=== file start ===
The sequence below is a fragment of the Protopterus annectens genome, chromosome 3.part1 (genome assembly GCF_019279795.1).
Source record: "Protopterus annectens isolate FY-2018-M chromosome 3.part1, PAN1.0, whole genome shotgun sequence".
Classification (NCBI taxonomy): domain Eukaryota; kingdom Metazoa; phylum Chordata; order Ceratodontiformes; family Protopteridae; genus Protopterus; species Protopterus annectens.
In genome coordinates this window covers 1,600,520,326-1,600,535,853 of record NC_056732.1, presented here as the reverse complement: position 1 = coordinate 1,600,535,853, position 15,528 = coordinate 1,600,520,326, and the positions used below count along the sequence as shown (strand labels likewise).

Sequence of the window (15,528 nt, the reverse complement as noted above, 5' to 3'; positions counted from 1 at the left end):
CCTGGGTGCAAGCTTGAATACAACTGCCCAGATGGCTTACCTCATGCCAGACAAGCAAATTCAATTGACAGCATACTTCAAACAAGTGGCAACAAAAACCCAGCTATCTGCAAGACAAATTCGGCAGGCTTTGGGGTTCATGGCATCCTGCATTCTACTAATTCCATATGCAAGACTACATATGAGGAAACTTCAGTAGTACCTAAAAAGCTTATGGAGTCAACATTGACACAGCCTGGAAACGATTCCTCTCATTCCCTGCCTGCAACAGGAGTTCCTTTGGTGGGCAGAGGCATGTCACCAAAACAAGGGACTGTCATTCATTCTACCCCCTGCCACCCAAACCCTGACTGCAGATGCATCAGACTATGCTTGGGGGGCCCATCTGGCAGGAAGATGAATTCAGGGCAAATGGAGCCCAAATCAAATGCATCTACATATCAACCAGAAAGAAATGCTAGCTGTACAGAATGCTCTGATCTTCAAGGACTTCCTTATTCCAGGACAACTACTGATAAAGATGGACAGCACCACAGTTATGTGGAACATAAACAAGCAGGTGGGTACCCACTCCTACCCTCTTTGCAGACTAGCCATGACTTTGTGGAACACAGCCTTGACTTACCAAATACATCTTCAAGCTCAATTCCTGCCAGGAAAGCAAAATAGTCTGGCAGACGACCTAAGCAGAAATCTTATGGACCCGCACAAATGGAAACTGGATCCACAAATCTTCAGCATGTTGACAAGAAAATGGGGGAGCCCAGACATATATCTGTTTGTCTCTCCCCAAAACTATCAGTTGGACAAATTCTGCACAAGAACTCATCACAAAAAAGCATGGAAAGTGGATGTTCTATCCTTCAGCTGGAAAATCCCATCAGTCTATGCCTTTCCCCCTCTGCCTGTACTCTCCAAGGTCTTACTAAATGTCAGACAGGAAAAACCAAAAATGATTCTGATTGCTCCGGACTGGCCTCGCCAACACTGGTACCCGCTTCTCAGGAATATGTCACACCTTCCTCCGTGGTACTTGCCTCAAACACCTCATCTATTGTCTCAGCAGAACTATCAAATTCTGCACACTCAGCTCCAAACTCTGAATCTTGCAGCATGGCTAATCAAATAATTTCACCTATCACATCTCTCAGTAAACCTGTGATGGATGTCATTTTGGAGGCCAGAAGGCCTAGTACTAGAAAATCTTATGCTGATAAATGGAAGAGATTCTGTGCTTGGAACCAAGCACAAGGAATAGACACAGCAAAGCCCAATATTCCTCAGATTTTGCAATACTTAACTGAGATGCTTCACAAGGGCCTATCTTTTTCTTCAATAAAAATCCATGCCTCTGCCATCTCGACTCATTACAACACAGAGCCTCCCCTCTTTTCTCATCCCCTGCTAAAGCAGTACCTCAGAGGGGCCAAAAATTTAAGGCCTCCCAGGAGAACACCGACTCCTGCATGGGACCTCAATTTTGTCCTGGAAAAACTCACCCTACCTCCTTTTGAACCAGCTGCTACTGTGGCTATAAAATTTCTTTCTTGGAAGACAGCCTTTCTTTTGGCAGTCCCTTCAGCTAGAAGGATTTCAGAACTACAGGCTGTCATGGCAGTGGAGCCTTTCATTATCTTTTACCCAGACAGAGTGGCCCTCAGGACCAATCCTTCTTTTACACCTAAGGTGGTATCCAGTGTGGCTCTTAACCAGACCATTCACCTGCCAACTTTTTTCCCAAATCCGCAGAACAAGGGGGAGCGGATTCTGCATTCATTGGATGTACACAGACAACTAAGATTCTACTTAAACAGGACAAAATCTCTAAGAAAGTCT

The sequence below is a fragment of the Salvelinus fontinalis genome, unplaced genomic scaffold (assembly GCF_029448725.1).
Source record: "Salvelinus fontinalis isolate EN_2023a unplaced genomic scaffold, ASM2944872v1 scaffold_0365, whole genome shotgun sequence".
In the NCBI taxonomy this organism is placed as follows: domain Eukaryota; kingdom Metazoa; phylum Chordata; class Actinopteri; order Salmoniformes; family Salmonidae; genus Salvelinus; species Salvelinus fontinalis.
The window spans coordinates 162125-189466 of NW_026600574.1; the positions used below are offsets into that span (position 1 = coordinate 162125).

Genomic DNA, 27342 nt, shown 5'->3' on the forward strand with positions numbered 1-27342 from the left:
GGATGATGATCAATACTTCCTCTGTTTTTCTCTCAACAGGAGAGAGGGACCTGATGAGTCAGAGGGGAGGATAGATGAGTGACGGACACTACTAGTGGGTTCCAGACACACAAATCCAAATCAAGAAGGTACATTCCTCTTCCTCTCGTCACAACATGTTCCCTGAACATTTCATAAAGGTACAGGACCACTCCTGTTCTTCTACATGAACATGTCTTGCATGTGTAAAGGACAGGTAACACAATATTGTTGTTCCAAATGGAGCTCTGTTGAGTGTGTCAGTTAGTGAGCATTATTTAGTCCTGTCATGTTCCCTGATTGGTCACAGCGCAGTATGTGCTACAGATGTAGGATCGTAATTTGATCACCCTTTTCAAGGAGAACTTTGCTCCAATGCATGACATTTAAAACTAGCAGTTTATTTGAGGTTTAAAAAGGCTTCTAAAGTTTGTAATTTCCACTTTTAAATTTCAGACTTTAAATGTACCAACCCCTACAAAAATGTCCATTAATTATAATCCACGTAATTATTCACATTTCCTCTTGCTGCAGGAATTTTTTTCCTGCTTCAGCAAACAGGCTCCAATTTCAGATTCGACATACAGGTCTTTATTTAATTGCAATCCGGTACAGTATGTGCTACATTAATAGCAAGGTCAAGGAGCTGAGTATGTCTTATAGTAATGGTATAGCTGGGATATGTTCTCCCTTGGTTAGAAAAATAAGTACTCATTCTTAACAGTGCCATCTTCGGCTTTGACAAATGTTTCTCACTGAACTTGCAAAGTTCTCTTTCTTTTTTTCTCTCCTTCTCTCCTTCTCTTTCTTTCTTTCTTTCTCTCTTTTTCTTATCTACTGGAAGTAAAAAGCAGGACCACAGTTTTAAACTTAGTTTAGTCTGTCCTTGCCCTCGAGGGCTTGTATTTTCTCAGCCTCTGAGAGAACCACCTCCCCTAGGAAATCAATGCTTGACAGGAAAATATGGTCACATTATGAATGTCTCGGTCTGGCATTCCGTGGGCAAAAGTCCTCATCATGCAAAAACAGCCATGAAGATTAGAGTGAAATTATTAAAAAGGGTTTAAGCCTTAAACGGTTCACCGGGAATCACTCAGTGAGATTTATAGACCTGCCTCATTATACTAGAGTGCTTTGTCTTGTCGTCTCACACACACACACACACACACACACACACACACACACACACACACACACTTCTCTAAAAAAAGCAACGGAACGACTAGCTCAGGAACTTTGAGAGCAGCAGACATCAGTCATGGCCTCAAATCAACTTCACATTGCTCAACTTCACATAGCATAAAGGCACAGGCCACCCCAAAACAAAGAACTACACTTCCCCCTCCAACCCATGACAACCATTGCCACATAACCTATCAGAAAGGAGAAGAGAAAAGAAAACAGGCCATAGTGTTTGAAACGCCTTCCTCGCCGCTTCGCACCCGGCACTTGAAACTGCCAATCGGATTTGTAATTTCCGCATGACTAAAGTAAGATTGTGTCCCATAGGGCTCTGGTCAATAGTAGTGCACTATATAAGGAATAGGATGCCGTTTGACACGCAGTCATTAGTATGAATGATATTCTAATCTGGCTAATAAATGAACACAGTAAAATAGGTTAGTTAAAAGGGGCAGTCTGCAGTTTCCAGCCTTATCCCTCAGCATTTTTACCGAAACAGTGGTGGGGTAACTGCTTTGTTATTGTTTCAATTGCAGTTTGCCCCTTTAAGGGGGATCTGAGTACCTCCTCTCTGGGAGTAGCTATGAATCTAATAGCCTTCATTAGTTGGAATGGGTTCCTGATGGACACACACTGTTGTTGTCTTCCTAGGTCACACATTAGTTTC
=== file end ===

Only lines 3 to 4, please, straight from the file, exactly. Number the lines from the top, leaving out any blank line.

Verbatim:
Classification (NCBI taxonomy): domain Eukaryota; kingdom Metazoa; phylum Chordata; order Ceratodontiformes; family Protopteridae; genus Protopterus; species Protopterus annectens.
In genome coordinates this window covers 1,600,520,326-1,600,535,853 of record NC_056732.1, presented here as the reverse complement: position 1 = coordinate 1,600,535,853, position 15,528 = coordinate 1,600,520,326, and the positions used below count along the sequence as shown (strand labels likewise).